There’s a widespread tendency today to think that the challenges of our time are unprecedented. As often as not, such a view is incomplete, a result of not knowing history.
One often recognizes this in discussions of globalization.
The rapid pace of international trade and transactions and relationships is without precedent in the recent past. Yet, much of it would be familiar to people at the dawn of the 20th century.
Economists Michael D. Bordo, Barry Eichengreen, and Douglas A. Irwin examine such issues in their thoughtful 1999 essay, “Is Globalization Today Really Different Than Globalization a Hundred Years Ago?” Recognizing the similarities in scope, they conclude that the intensity of globalization is markedly greater in our time.
In turn, the related tasks of leadership–indeed the operative understanding of leadership–are transformed. The practical implications are profound. This can be seen in considering the real-world differences in international trade.
A 20th Century Take on International Trade
One of the greatest early 20th century advocates of free trade was the maverick New York congressman Bourke Cockran. He is renowned as one of the greatest orators in American history. In an interesting twist, Cockran was a mentor to the young Winston Churchill.
Cockran’s evocation of free trade was influential amid great debates in the United States and Great Britain at the turn of the past century:
Your [United Kingdom] Free Trade system makes the whole industrial life of the world one vast scheme of cooperation for your own benefit. At this moment in every quarter of the globe, forces are at work to supply your necessities and improve your condition. As I speak men are tending flocks on Australian fields and shearing wool which will clothe you during the coming winter. On Western fields men are reaping grain to supply your daily bread. In mines deep underground, men are swinging pick-axes and shovels to wrest from the bosom of the earth the ores essential to the efficiency of your industry. Under tropical skies dusky hands are gathering from bending boughs luscious fruit which , in a few days, will be offered for your consumption in the streets of London. Over shining rails locomotives are drawing trains; on heaving surges sailors are piloting barks; through the arid desert Arabs are guiding caravans, all charged with the fruit of industry to be placed here freely at your feet. You alone, among all the inhabitants of the earth, encourage this gracious tribute and enjoy its full benefit, for here alone it is received freely, without imposition, restriction or tax, while everywhere else barriers are raised against it by stupidity and folly. [Quoted in James McGurrin, Bourke Cockran: A Free-Lance in American Politics, 1948].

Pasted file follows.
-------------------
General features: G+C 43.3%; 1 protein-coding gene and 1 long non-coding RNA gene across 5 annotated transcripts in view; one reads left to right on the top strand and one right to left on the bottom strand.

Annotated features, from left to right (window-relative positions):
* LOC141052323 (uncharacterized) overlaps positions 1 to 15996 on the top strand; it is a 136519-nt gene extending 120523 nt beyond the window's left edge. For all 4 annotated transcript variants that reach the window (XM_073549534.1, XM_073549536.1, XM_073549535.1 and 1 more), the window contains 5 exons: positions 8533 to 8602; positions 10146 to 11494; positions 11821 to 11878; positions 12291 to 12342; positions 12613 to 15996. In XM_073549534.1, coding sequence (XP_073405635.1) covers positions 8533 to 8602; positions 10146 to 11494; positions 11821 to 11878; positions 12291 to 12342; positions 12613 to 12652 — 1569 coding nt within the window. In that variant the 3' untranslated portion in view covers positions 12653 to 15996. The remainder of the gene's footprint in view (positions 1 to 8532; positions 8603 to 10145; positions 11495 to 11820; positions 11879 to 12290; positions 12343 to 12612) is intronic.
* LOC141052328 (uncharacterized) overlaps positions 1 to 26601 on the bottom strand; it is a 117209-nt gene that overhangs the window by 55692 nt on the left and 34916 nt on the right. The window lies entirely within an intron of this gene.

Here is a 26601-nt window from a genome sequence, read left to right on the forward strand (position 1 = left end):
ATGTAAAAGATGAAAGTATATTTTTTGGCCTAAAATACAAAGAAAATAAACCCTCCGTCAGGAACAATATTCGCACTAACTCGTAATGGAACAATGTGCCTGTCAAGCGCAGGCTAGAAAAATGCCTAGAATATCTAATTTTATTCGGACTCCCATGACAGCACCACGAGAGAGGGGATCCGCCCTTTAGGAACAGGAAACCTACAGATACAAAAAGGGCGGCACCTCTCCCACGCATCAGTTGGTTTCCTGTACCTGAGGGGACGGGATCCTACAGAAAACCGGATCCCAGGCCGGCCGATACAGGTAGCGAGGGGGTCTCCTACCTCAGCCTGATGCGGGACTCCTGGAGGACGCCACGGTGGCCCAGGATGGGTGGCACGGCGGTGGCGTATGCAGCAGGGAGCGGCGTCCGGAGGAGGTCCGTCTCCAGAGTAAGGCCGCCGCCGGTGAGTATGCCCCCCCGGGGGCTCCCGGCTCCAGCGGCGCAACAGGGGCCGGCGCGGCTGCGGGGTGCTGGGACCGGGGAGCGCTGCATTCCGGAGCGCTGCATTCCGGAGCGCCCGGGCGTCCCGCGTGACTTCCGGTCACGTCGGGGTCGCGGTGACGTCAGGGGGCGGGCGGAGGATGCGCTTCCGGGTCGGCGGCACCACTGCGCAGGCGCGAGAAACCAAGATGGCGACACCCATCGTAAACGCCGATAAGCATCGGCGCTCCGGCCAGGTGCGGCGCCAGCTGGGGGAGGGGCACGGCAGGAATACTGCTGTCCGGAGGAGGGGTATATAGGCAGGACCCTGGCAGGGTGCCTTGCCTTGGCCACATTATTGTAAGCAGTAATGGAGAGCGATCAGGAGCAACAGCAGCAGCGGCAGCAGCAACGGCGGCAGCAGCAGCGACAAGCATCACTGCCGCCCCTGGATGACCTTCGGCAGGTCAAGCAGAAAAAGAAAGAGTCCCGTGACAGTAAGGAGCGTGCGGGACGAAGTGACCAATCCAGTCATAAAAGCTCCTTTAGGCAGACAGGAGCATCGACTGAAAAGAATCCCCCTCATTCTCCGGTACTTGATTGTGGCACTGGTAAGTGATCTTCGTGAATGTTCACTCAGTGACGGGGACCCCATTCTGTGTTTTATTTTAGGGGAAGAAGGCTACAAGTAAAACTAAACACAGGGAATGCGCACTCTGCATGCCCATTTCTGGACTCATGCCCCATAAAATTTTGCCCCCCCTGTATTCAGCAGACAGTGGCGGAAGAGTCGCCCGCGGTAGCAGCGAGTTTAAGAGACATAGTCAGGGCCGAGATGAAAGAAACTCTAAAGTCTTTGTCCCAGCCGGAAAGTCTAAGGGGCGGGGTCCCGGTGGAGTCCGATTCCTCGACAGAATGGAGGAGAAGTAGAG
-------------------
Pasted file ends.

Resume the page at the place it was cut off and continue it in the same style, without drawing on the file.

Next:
What’s Changed in 21st Century Leadership
Cockran’s quotation holds our interest, because we recognize some aspects as enduring, while others are altogether anachronistic.
In terms of public- and private-sector global leadership, perhaps the manifest change is technological.
A century ago, the world was much larger. Access to far-away places and resources was limited to governments and private enterprises, often working in combination. The local interests were isolated, in a vastly unequal bargaining position. Ultimate customers had little knowledge of the supply chains.
Today, all of this is in the midst of transformation. Cell phones and other portable computers enable individuals to photograph and publish information worldwide. National governments are but one stakeholder group. Private and not-for-profit entities, secular and religious-based, operate alongside corporations and international governance organizations, capable of being brought together in specific cases.
Re-read Cockran’s panegyric with this in mind. Today each aspect, each link in the supply chain, points to additional stakeholders who must be taken into account. The consumers at the end of chain may well demand that the various links represent their own values. Instead of having the value established independently within the transactions along the way, the value is subject to a cascading number of relationships. Consumers are increasingly empowered to evaluate the value chain, to demand that their personal values be reflected to an ever greater degree.
Today, consumers’ values help establish business value.
21st Century Leadership is Global Leadership
The result: not only have notions of global leadership changed–but everyone is empowered to become a global leader.
How are you adapting and innovating to serve most effectively in this new era?
Who are you serving?
Global Leadership–Then and Now